The extraordinary nature of the arguments to in effect flout the Constitution is apparent from the manner in which Mr Jayawickrama now brings to centre stage of his reasoning what was peripheral previously, namely that President Jayewardene took office for his second term well after the date of the election. Mr Jayawickrama now argues at some length that that was constitutional, and finally quotes the relevant paragraph, which as I noted previously is 31(3a)(d)(i). He then notes that the bill ‘proceeded to state that "for the purposes of this paragraph, the first term of office of the first President shall be deemed to have commenced on February 4, 1978’".

The impression his formulation gives is that ‘this paragraph’ is paragraph 31 (3a) (f). I am not sure whether this is intentional, but when Mr Jayawickrama goes on to that say ‘this paragraph had been ingeniously crafted’ to enable President Jayewardene to take his oath on 4th February 1978, the impression he creates is that it was for this purpose only. He then goes on to cite, as though it were evidence for this view, statements by Prime Minister Premadasa as he then was, and ‘Chief Justice Sharvananda" (which I believe he was not at the time, though it is possible Mr Jayawickrama’s memory is better than mine). These statements provide no evidence whatsoever for the view that Paragraph 31(3a)(d)(i) was supposed to apply only to the case of President Jayewardene.

I hesitate to say this is deliberate obfuscation, for I am aware that, when one holds opinions, one finds reasons for them, and good lawyers are better at this than most. I suspect this is one reason Felix Dias Bandaranaike tried to reform the legal system to limit adversarial approaches, and I believe that Mr Jayawickrama deserves credit for his support for this effort. Sadly, the reforms were stymied, and we have returned to oppositional relentlessness, in which appreciation of the other point of view is discouraged.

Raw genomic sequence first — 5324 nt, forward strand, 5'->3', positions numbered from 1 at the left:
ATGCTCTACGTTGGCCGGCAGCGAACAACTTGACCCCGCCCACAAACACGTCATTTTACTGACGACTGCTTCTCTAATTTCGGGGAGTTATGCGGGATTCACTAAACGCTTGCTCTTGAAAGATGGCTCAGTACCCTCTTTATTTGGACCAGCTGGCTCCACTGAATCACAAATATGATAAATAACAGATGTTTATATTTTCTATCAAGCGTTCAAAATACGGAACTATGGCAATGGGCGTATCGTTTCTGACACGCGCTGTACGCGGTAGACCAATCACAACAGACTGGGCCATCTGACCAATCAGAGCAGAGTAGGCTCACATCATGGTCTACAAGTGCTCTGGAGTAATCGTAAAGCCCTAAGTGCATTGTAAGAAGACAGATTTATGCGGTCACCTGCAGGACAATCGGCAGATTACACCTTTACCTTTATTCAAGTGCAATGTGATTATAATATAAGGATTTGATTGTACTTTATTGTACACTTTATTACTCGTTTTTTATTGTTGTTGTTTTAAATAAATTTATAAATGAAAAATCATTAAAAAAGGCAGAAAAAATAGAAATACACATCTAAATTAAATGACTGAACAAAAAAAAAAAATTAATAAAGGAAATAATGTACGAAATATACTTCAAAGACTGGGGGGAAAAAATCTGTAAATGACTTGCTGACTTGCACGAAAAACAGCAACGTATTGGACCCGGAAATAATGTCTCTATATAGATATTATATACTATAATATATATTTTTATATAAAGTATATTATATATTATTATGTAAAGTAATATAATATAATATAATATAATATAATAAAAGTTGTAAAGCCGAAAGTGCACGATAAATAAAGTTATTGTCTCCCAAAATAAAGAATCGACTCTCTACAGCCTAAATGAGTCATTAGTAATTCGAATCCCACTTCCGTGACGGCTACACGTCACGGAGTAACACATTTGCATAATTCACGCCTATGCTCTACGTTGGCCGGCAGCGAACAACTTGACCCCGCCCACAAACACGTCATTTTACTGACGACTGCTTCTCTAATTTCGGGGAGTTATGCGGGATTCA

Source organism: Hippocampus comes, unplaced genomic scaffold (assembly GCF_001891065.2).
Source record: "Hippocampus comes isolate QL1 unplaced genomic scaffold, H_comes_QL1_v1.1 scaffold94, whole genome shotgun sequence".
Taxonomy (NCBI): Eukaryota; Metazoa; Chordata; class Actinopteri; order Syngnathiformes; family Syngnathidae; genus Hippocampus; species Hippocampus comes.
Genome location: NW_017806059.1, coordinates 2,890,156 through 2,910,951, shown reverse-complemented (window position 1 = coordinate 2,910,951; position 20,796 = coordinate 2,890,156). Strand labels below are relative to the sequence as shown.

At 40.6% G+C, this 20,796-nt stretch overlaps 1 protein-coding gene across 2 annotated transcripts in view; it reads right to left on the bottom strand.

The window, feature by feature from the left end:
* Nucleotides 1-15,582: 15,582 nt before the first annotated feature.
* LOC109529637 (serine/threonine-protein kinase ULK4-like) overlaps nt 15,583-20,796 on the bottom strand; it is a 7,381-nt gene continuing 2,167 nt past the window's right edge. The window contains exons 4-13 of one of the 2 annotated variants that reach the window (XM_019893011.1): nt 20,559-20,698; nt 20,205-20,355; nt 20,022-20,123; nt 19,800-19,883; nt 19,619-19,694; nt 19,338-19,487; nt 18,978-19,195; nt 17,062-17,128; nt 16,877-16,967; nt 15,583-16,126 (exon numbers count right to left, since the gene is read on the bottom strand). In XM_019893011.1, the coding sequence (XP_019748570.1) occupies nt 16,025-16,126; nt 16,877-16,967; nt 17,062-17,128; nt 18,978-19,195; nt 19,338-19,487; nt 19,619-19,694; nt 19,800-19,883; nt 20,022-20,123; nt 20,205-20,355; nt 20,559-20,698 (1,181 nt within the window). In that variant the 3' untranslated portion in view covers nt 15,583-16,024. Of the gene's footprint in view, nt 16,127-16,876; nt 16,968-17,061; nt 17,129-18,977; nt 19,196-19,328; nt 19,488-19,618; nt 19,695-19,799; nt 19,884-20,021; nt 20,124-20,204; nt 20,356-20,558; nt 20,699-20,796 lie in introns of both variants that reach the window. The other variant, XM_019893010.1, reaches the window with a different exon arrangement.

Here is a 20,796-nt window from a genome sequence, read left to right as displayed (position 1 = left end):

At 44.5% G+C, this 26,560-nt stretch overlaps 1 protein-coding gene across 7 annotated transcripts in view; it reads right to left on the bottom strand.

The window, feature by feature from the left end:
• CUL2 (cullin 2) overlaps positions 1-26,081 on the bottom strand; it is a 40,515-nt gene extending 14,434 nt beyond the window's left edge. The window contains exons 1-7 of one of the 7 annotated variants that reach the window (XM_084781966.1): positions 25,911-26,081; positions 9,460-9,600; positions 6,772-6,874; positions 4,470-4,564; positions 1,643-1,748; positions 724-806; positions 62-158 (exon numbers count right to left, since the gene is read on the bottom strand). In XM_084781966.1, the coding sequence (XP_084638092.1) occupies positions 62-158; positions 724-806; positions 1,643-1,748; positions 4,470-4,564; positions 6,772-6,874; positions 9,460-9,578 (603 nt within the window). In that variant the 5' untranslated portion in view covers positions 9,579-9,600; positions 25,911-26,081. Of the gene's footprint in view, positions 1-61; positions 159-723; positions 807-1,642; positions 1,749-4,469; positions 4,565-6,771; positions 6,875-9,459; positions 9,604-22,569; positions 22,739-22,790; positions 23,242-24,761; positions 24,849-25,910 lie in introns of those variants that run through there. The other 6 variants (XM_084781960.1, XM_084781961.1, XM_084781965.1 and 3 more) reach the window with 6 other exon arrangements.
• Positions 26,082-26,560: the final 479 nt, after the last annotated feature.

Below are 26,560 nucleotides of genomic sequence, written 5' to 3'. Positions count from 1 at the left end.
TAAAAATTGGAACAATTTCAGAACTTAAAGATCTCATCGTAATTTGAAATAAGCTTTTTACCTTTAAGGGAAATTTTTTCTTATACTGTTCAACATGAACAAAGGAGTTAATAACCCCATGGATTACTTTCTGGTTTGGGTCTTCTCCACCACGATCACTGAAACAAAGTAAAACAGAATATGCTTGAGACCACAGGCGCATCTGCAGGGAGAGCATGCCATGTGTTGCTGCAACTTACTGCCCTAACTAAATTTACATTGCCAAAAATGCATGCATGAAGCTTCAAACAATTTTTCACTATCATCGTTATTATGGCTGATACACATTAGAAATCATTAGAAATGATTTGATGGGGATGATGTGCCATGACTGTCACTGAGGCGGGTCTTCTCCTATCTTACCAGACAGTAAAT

Thus, my efforts to understand the rationale for the Chief Justice ruling as he did in 2005, why the phrase ‘whichever date is earlier’ presented such difficulties, how President Kumaratunga failed in what should have been a cast iron case, are all useless in a context in which lawyers believe their duty is to assert what they want to assert, and use or ignore statutory provisions in accordance with their desires.

This may be understandable, but I still find it surprising, and sad, that Mr Jayawickrama now claims that paragraph 31(3a)(d)(i) was intended solely for President Jayewardene, even though nothing in that paragraph or in the whole amendment suggests this limitation. Mr Jayawickrama does not specify what exactly he means by the paragraph he says is ingeniously crafted, but it would be disingenuous to say it applies to 31(3a)(d)(i) since clearly ‘this paragraph’ is throughout intended to refer to 31(3a) as a whole, as indeed 31(3a)(e) reiterates.

It is then doubly strange when Mr Jayawickrama goes on to insist that 31(3a)(d)(i) should in effect be ignored, and we should instead engage in interpretation based on the provisions made for what happens if the person elected as President dies after the close of a poll held under 31(3a). It is correct that there is an anomaly here, in that if the incumbent President is elected again, and then dies, the unexpired portion of his existing term is not filled by a successor elected by Parliament, but by a fresh poll. But that is unavoidable since the alternative would be to elect a successor for a brief period and then have a fresh poll, which would convey an undue advantage on the successor elected by Parliament with regard to the fresh poll. Certainly there is absolutely no reason to suppose that this hypothetical situation supersedes the clear instructions of 31(3a)(d)(i).